He led a 1-2 for his country with Sebastien Amiez taking the silver in a dramatic race which saw several favourites fall.
One of those who managed to complete both runs was Great Britain's Alain Baxter who claimed a sensational bronze - Britain's first ever Olympic skiing medal.
Baxter was assured of a medal when Bode Miller, bidding for a first gold of the Games, fell on his second run.
Miller, cheered on by his home fans, was desperate for a gold having already won two Salt Lake City silvers.
"We're all thinking a lot about somebody who's watching
us from up there. What a day for French skiing!
Amiez dedicates France's success to the late Regine Cavagnoud
There was also disappointment for Norway's Kjetil-Andre Aamodt who was seeking a third Games gold.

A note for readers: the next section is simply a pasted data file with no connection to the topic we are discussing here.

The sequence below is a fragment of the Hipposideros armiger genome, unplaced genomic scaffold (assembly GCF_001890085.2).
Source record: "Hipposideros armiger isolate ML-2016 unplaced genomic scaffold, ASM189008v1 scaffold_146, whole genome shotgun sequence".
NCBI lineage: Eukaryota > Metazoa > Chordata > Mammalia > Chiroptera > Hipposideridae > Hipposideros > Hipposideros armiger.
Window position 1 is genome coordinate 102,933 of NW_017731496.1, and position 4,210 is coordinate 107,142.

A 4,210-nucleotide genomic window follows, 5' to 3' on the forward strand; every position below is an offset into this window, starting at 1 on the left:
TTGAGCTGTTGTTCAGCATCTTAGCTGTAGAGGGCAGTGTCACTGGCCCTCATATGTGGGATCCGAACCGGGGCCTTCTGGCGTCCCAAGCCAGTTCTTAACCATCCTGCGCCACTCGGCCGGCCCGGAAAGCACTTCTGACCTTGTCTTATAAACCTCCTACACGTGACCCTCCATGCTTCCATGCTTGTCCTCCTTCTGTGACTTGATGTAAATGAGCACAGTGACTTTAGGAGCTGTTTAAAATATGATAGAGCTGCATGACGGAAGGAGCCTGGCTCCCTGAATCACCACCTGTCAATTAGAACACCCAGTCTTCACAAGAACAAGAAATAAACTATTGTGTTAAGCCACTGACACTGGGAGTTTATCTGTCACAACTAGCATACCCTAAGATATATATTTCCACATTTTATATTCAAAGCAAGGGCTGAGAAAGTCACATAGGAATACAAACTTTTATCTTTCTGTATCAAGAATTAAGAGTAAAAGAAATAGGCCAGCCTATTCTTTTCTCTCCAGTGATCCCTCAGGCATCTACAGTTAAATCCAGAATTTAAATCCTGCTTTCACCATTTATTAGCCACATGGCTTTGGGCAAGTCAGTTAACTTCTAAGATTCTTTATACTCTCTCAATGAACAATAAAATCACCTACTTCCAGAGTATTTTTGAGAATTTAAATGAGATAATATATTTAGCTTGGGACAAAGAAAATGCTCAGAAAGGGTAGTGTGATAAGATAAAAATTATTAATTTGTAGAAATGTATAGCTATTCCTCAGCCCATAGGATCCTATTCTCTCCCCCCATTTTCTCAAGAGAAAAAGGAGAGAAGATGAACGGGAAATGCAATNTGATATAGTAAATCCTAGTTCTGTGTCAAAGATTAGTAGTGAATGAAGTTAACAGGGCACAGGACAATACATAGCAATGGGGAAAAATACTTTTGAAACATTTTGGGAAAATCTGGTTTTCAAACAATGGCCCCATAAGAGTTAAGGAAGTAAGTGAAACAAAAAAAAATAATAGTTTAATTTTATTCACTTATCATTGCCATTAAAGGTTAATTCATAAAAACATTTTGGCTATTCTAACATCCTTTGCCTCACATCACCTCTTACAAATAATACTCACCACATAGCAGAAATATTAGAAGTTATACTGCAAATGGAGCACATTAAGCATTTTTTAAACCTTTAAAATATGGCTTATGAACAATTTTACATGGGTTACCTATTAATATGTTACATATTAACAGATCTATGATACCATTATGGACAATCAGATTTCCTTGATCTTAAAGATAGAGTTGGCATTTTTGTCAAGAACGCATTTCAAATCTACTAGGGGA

He fell on his second run with mistakes also ruling Croatia's Ivica Kostelic and Austria's Benjamin Raich out of medal contention.
Vidal's winning time was one minute, 41.06 seconds for the two runs, with Amiez finishing in 1:41.82 and Baxter clocking 1:42.32.
For Vidal it capped a remarkable return to the sport he feared he may never participate in again following an accident in 1999.
He was forced to spend two months in a wheelchair after smashing both his knees in a skiing crash.
He admitted: "When I had my big injury I thought that skiing was over for me. For me, it is super.
"I had that passion for skiing in my heart and all I had to do was light that fire inside me."
He becomes France's first Olympic slalom champion since Jean-Claude Killy in 1968.
Amiez, who came from nowhere to take his silver, dedicated the French 1-2 to the late super-G women's world champion Regine Cavagnoud.
The Frenchwoman died last year following a skiing crash.
"We're all thinking a lot about somebody who's watching us from up there," said Amiez, looking at the skies. "What a day for French skiing!"